Ansible is a powerful tool that can help automate IT tasks such as provisioning, configuration management, and application deployment. Once you have mastered the basics of Ansible, you can use it to create customized files to suit your specific needs. In this section, we will explore how to create customized files with Ansible using real-life examples.

Variables and Templates

Variables and templates are two important components used to create customized files with Ansible.

Variables are a way to store data that can be used in Ansible playbooks. They can be defined in a variety of ways, including as a list, a dictionary, or a string. Variables can be defined globally or locally, and can be accessed throughout the playbook.

Templates are files that contain placeholders for variables. They are used to generate customized files based on predefined templates. When a template is processed, the placeholders are replaced with the corresponding variable values.

Creating Customized Files with Templates

To create a customized file using a template, follow these steps:

  1. Define your variables: Define the variables you want to use in your playbook. You can define variables at the playbook level or in a separate file.

  2. Create a template: Create a template file that contains placeholders for your variables. You can use Jinja2 syntax to define these placeholders.

  3. Generate the customized file: Use the template module to generate the customized file. The module takes two parameters: the path to the template file and the path to the output file. The placeholders in the template file are replaced with the corresponding variable values.

Real-Life Example

Let's consider an example of how to create a customized file using Ansible templates. Suppose you want to generate an Nginx configuration file that specifies the server name and location for your website. Here are the steps to do this:

  1. Define your variables: Define the server_name and document_root variables in your playbook.
  document_root: /var/www/example
  1. Create a template file: Create a template file that contains placeholders for your variables.
server {
  listen 80;
  server_name {{ server_name }};

  location / {
    root {{ document_root }};
    index index.html index.htm;
  1. Generate the customized file: Use the template module to generate the customized file.
- name: Generate Nginx Configuration
    src: nginx.conf.j2
    dest: /etc/nginx/sites-available/

This will generate an Nginx configuration file with the server name and document root specified in the variables. You can then use this file to configure your Nginx server.

In conclusion, is a powerful way to automate IT tasks and save time. With variables and templates, you can tailor your files to your specific needs and generate them automatically using Ansible playbooks.

Best Practices for Using Ansible Effectively

When it comes to using Ansible, there are certain best practices that you should keep in mind to make the most of this powerful automation tool. Here are a few key tips to help you use Ansible effectively:

1. Use playbooks for better organization:

Playbooks are essential to organizing your Ansible tasks into logical groups. When creating a playbook, define what tasks need to be performed and in what order. Remember that Ansible executes tasks in the order they are listed, so make sure they are in a logical order.

2. Use variables to make your code more flexible:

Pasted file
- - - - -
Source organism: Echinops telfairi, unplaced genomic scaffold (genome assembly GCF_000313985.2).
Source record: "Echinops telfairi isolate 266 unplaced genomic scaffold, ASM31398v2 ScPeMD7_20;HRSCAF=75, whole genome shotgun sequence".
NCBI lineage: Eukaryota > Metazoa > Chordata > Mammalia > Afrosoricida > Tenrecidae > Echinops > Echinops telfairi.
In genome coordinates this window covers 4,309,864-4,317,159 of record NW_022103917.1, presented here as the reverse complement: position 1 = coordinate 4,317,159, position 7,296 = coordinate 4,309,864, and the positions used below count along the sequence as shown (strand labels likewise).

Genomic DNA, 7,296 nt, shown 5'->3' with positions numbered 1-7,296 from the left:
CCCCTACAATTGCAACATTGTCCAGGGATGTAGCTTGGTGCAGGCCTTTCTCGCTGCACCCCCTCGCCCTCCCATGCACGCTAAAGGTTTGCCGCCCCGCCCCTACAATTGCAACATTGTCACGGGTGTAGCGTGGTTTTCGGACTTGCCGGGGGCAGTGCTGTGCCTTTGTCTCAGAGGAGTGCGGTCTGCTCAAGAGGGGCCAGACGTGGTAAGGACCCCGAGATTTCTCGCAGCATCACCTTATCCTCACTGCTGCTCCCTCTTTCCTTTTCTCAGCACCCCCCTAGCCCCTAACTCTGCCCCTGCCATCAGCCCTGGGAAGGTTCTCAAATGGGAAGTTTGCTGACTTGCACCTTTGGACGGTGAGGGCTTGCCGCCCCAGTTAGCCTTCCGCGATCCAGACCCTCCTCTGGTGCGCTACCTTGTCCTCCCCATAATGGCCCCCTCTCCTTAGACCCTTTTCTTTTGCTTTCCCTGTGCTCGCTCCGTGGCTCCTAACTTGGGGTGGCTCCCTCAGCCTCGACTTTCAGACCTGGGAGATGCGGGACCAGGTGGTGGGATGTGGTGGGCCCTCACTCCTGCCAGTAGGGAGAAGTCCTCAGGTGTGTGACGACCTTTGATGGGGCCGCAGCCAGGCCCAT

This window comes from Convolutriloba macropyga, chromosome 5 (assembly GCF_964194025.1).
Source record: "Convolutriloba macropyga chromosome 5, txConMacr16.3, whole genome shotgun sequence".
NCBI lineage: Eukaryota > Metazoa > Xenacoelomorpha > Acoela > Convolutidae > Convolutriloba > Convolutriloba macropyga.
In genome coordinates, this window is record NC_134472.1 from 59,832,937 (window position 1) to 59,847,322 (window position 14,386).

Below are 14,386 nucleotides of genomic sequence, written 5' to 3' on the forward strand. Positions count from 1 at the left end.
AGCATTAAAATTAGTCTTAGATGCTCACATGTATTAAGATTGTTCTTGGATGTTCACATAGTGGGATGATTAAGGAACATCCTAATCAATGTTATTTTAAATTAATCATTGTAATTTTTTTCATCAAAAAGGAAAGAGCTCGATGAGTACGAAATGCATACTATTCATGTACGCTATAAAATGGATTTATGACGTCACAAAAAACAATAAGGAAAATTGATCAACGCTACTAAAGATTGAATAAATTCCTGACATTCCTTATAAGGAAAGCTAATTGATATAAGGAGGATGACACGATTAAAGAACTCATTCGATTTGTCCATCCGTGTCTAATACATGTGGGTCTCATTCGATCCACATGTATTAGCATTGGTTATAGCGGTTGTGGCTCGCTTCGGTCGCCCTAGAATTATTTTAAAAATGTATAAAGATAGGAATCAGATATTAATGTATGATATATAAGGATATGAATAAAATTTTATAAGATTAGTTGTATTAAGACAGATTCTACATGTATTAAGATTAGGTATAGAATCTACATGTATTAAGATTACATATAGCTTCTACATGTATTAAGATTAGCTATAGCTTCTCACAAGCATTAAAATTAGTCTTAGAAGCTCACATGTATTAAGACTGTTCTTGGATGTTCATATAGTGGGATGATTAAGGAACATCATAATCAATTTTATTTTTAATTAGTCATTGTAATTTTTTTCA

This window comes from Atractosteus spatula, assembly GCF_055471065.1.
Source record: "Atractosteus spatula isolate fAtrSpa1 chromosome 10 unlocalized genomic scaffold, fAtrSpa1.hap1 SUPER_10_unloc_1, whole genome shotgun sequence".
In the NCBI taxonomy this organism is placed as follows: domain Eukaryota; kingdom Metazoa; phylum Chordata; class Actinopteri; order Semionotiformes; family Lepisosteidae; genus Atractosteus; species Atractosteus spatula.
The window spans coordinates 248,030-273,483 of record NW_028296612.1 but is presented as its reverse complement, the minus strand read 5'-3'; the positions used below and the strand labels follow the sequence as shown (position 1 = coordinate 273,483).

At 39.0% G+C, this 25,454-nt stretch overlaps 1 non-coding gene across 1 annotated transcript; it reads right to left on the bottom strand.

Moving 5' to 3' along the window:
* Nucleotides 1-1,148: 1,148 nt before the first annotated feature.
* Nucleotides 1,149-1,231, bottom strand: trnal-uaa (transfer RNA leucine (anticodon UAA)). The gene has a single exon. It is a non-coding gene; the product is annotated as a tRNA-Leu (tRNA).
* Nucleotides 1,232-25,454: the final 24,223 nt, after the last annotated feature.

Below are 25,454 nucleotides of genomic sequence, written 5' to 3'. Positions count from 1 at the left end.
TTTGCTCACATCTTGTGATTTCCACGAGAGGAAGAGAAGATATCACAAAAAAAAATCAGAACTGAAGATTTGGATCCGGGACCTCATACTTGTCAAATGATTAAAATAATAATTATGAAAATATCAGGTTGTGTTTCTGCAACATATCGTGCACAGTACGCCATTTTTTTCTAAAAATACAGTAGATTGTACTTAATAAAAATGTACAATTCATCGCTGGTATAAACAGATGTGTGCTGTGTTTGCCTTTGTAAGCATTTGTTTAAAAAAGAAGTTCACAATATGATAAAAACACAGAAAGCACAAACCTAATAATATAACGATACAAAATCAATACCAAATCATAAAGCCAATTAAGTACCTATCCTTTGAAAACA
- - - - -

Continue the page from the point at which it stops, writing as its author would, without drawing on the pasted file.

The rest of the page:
Variables in Ansible allow you to make your code more flexible by storing values that can be reused throughout your playbook. For example, you can define variables for the IP addresses of your servers or the version of software you are using. This makes it easier to update your playbook without rewriting your code.

3. Use roles to share code:

Roles are a way to package reusable code in Ansible. When creating a role, define specific tasks that can be executed on a host, such as installing packages or creating user accounts. Roles can then be shared and reused across different playbooks, making your code more modular and easier to maintain.

4. Use tags to perform targeted actions:

Ansible supports the use of tags to perform targeted actions on specific hosts or groups. Tags allow you to run specific tasks on specific hosts without having to run the entire playbook. This can be useful when making small changes to a specific group of hosts.

5. Use Ansible Galaxy for pre-built roles:

Ansible Galaxy is a repository of pre-built roles that can be downloaded and used in your own playbooks. These roles are designed to be reusable and can help you get started with Ansible quickly. Be sure to review the role carefully to make sure it meets your specific needs.

By keeping these best practices in mind, you can make the most of Ansible and increase your productivity as a developer. Remember that Ansible is a powerful automation tool that can simplify many of the repetitive tasks involved in managing infrastructure. By using Ansible effectively, you can save time and focus on the tasks that matter most.

Cloud Computing and DevOps Engineering have always been my driving passions, energizing me with enthusiasm and a desire to stay at the forefront of technological innovation. I take great pleasure in innovating and devising workarounds for complex problems. Drawing on over 8 years of professional experience in the IT industry, with a focus on Cloud Computing and DevOps Engineering, I have a track record of success in designing and implementing complex infrastructure projects from diverse perspectives, and devising strategies that have significantly increased revenue. I am currently seeking a challenging position where I can leverage my competencies in a professional manner that maximizes productivity and exceeds expectations.